KUALA LUMPUR (Oct 4): Shares in mining firm OM Holdings Ltd (OMH) jumped as much as 15.36% or 45 sen to RM3.38 on Monday, its highest in more than three months, amid a surge in global ferrosilicon (FeSi) prices.
The counter had since slipped one sen to close at RM3.37, still up 44 sen or 15.02% from last Friday’s close, with 2.58 million shares done. It was among the top gainers of the day on the local bourse.
The counter had risen 80 sen or 31.13% from its initial public offering (IPO) price of RM2.57 since it was listed on the Main Market of Bursa Malaysia on June 22. At its current price, it has a market capitalisation of RM2.49 billion.
In a bourse filing on Monday, in which it updated on the recent unprecedented increase in international prices of FeSi, the group said the ferroalloy is produced by its 75%-owned smelter plant in Sarawak.
Citing S&P Global Platts, OMH said the price of FeSi shipped on cost, insurance and freight (CIF) terms to Japan in the first half of 2021 (1H21) was US$1,582 (about RM6,600) per tonne, and it closed at US$1,920 per tonne at the end of June.
S&P Global Platts subsequently reported a significant increase in the price of FeSi, which closed at US$4,150 per tonne (+116%) on CIF Japan as at Sept 29, 2021, according to OMH. FeSi is used to deoxidise molten steel and has a particular application in electrical steels.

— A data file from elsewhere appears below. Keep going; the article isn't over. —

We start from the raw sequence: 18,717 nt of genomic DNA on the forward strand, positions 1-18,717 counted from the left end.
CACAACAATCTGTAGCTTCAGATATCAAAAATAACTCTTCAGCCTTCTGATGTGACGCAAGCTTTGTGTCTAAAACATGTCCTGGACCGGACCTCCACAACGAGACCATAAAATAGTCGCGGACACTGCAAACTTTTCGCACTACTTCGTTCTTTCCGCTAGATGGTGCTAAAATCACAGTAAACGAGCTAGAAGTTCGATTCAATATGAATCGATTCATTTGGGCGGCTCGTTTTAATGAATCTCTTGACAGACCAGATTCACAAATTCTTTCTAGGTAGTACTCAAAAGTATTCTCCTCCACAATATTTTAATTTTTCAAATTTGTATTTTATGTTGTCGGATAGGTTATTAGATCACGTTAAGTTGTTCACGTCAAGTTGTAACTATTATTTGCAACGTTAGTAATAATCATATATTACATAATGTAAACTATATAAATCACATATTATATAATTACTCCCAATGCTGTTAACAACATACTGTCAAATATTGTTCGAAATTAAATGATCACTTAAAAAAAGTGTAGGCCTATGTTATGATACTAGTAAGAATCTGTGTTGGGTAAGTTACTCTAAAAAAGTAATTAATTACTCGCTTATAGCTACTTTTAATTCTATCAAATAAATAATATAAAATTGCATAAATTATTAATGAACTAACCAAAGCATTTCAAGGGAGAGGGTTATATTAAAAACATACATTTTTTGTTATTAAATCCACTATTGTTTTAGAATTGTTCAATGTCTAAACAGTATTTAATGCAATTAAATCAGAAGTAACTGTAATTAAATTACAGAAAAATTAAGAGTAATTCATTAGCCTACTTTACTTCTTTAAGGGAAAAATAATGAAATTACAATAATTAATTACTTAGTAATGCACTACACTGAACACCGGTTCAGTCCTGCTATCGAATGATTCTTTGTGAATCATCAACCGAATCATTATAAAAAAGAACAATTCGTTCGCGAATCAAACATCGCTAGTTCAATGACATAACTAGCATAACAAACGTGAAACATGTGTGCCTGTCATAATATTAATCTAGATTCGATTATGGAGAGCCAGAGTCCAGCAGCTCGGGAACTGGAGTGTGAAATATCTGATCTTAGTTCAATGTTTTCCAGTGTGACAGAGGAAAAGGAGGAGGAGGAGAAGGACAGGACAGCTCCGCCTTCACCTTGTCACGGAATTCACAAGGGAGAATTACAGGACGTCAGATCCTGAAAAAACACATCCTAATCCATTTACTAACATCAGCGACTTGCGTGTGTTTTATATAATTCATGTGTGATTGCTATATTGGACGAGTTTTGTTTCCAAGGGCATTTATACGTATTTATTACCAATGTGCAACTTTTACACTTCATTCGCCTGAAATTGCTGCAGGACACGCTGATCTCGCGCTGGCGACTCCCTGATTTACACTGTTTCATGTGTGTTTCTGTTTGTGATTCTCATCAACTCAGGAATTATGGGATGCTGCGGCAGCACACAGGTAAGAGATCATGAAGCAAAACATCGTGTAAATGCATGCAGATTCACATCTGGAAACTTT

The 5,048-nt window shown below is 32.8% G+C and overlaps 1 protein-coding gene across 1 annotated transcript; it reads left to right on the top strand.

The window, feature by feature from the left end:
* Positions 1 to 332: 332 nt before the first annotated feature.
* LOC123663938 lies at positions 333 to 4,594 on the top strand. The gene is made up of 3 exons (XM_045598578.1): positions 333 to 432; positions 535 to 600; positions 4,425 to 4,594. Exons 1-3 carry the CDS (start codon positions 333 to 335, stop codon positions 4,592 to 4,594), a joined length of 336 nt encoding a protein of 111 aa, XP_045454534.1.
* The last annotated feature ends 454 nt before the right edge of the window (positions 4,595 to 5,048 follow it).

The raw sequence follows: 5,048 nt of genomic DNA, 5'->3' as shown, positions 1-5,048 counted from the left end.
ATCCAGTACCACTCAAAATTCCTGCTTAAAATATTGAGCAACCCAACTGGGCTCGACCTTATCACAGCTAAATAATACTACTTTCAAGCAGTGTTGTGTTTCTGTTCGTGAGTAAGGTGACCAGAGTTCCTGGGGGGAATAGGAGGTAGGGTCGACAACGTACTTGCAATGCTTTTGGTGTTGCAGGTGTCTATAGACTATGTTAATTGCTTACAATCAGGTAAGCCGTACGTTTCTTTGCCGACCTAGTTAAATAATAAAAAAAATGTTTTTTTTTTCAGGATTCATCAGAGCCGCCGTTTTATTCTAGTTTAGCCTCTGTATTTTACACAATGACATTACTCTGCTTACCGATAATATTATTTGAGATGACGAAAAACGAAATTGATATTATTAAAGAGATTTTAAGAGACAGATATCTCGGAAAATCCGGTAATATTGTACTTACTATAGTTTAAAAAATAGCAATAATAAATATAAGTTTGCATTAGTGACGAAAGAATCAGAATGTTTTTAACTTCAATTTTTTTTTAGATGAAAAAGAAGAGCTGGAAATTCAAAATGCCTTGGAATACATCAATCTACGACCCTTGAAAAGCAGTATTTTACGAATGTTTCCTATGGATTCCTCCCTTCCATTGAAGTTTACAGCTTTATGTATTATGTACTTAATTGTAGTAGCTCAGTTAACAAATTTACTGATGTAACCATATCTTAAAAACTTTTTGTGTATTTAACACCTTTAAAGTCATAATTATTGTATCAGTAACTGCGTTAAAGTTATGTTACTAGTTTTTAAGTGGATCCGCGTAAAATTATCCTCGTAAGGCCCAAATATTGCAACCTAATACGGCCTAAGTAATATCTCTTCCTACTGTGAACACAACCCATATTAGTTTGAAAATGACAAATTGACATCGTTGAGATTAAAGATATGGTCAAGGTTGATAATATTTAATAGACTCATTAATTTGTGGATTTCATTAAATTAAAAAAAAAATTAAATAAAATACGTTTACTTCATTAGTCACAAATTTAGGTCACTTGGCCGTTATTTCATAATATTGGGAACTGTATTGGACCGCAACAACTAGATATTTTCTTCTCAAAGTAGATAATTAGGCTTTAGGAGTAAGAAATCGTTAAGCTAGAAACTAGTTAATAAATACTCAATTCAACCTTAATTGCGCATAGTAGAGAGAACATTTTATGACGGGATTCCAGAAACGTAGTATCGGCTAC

“It is important to note that the financial impact on OMH of recent price changes will continue to be modulated by the forward delivery nature of ferroalloy sales, where newly contracted prices will be reflected in OMH’s financial results with a lag of several months, subject to previously committed sales,” it said, adding that it sells the ferroalloy produced using a blend of formula that is index-based and fixed price contracts.
OMH further said the recent surge in global prices was due in part to government policies in China relating to the ongoing power shortage, with power rationing being imposed on energy-intensive industries, thus limiting ferroalloy production and causing Chinese ferroalloy futures to surge to historical highs.
These factors, in conjunction with record-high ocean freight rates and uncertainty in global ferroalloy production, substantially supported prices of FeSi for the better part of 2021, it said.
OMH’s Sarawak smelter plant was operating 12 furnaces out of 16 furnaces as at Sept 30, 2021, comprising six FeSi and six silicomanganese furnaces in operation.
“As previously announced, it should be emphasised that production plans for the Sarawak smelter plant in 4Q21 (the fourth quarter of 2021) will be subject to changes given anticipated pressures and constraints on existing labour force brought about by the Covid-19 pandemic and the resultant restrictions inhibiting cross-border movements,” it added.